Green J also rejected that submission. There are two relevant sets of regulations: the National Health Service Commissioning Board and Clinical Commissioning Groups (Responsibilities and Standing Rules) Regulations 2012 (the 2012 Regulations), and the Local Authorities (Public Health Functions and Entry to Premises by Local Healthwatch Representatives) Regulations 2013 (the 2013 Regulations). Green J found that the 2012 Regulations were free standing and imposed a duty on NHS England in relation to HIV which included preventative medicine. He concluded that the 2012 Regulations were not revoked or altered by the 2013 Regulations.
While expressly stating that he had not taken into account any financial ramifications when interpreting the legislation, Green J said that it was an argument that 'lurked only marginally' below the submissions of the parties.
It is not difficult to see why. From a human perspective, the case for preventative medicine is compelling: anyone who can be prevented from suffering from a disease or illness should be. On top of this, the economic case for preventative medicine in an era of increasingly tight health budgets is persuasive. It is estimated that it costs around £360,000 to treat a person with HIV over the course of their lifetime. The claimant's case, borne out by the various trials of PrEP that have taken place all over the world, was that PrEP could significantly reduce the number of people contracting HIV and, consequently, the massive cost accruing to the NHS on a daily basis.
Financial considerations were also deployed to support the parties' submissions as to who could pay for PrEP. NHS England submitted that PrEP, along with any other preventative medicine in the field of sexually transmitted diseases, was the responsibility of local authorities. The local authorities disagreed. As well as saying that NHS England was wrong in law, they further submitted that the consequences if NHS England was correct were illogical and inefficient. The local authorities would bear the costs of commissioning PrEP, but the savings, namely the costs of providing lifetime care for those with HIV, would accrue to NHS England. This did not make budgetary sense. Even leaving this aside, the local authorities stated that they had no money to pay for PrEP.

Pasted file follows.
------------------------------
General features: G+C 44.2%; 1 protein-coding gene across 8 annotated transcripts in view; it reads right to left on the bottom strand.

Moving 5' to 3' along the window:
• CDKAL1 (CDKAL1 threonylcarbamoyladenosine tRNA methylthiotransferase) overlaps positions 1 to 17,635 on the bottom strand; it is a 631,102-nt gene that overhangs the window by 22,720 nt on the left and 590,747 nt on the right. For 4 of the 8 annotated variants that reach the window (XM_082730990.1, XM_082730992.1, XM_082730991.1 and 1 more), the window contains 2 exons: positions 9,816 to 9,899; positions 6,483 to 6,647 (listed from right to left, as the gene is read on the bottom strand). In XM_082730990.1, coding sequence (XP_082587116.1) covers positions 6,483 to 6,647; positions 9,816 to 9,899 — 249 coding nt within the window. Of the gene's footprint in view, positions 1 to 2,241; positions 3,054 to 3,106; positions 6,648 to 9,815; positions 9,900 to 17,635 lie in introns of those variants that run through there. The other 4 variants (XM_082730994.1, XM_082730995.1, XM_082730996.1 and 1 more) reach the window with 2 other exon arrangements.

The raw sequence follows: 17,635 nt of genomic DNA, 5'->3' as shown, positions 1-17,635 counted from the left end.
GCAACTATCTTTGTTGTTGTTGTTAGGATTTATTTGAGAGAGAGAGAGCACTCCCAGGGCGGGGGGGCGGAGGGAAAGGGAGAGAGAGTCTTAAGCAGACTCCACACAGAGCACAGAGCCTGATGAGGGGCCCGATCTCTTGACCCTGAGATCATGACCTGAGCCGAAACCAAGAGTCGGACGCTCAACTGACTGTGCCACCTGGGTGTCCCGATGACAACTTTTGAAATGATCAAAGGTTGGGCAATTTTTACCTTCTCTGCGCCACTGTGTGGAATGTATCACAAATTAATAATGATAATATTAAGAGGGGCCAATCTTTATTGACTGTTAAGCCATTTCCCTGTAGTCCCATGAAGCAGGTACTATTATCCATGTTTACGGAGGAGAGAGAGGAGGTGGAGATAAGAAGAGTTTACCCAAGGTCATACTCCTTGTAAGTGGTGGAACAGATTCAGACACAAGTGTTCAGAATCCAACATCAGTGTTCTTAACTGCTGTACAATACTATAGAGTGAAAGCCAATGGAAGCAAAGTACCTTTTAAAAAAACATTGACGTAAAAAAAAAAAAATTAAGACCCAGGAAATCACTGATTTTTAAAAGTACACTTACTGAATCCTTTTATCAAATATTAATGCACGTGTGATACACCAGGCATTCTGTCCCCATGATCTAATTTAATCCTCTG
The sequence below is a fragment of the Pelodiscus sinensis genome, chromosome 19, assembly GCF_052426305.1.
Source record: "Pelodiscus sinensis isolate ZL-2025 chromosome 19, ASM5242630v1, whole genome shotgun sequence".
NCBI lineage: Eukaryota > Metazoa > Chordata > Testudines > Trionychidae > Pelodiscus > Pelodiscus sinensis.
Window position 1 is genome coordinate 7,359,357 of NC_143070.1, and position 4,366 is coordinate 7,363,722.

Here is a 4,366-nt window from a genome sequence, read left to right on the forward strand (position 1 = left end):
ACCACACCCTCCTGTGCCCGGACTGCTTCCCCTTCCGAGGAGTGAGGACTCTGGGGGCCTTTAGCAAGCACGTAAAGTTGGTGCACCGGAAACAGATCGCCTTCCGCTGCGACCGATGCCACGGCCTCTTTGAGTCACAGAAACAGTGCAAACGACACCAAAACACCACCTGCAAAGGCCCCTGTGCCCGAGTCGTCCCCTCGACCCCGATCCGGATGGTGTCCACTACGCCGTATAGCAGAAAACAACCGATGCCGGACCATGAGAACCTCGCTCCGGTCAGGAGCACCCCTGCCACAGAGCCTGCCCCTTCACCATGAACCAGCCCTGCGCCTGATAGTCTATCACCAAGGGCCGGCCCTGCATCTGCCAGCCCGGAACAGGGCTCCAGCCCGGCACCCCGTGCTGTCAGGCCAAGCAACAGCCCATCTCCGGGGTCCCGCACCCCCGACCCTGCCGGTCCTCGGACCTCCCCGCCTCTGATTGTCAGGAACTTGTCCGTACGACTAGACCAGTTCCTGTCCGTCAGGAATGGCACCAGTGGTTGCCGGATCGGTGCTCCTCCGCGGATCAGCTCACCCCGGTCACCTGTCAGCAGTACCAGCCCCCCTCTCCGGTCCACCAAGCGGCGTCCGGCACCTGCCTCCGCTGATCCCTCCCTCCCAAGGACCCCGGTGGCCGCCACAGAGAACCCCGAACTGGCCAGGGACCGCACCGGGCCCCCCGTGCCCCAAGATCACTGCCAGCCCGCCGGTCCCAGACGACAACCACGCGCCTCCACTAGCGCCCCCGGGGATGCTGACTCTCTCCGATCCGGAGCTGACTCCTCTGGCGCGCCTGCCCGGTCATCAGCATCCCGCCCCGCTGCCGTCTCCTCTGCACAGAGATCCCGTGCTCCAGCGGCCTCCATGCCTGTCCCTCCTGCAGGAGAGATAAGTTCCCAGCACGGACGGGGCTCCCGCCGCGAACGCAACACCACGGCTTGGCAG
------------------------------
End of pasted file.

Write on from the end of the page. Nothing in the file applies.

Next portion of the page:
Green J summed up this dilemma: 'No one doubts that preventative medicine makes powerful sense. But one governmental body says it has no power to provide the service and the local authorities say that they have no money. The Claimant is caught between the two and the potential victims of this disagreement are those who will contract HIV/AIDS but who would not were the preventative policy to be fully implemented.'
From a common-sense perspective, Green J's conclusion therefore instinctively feels like the right outcome: NHS England, the body that could pay for PrEP, has been told it has the power to do so. However, NHS England has indicated its intention to appeal the judgment and some aspects of the legal reasoning are, in my view, open to question. For instance, in the 2012 Regulations, NHS England is under a duty to arrange, to the extent that it considers necessary, adult specialist services for patients 'infected' with HIV. Green J concluded that this conferred jurisdiction on NHS England to commission treatments for HIV on a preventative basis. This seems a very wide interpretation of the Regulations which, on a literal reading, refer to those already infected with HIV.
Even if the appeal is unsuccessful, the issue to be determined was only whether NHS England had the power to commission PrEP, not whether it should do so. If NHS England is ultimately found to have the power to commission PrEP, financial considerations will be of central importance again as NHS England decides how best to achieve its target duties to make use of scarce financial resources.
In clinical trials, PrEP has been proven to be highly effective. Despite this first instance decision, it may be some time before the issue of whether NHS England has the power to commission PrEP is finally determined and, if so, whether or not it will do so.
Melissa Shipley is a barrister at 39 Essex Chambers>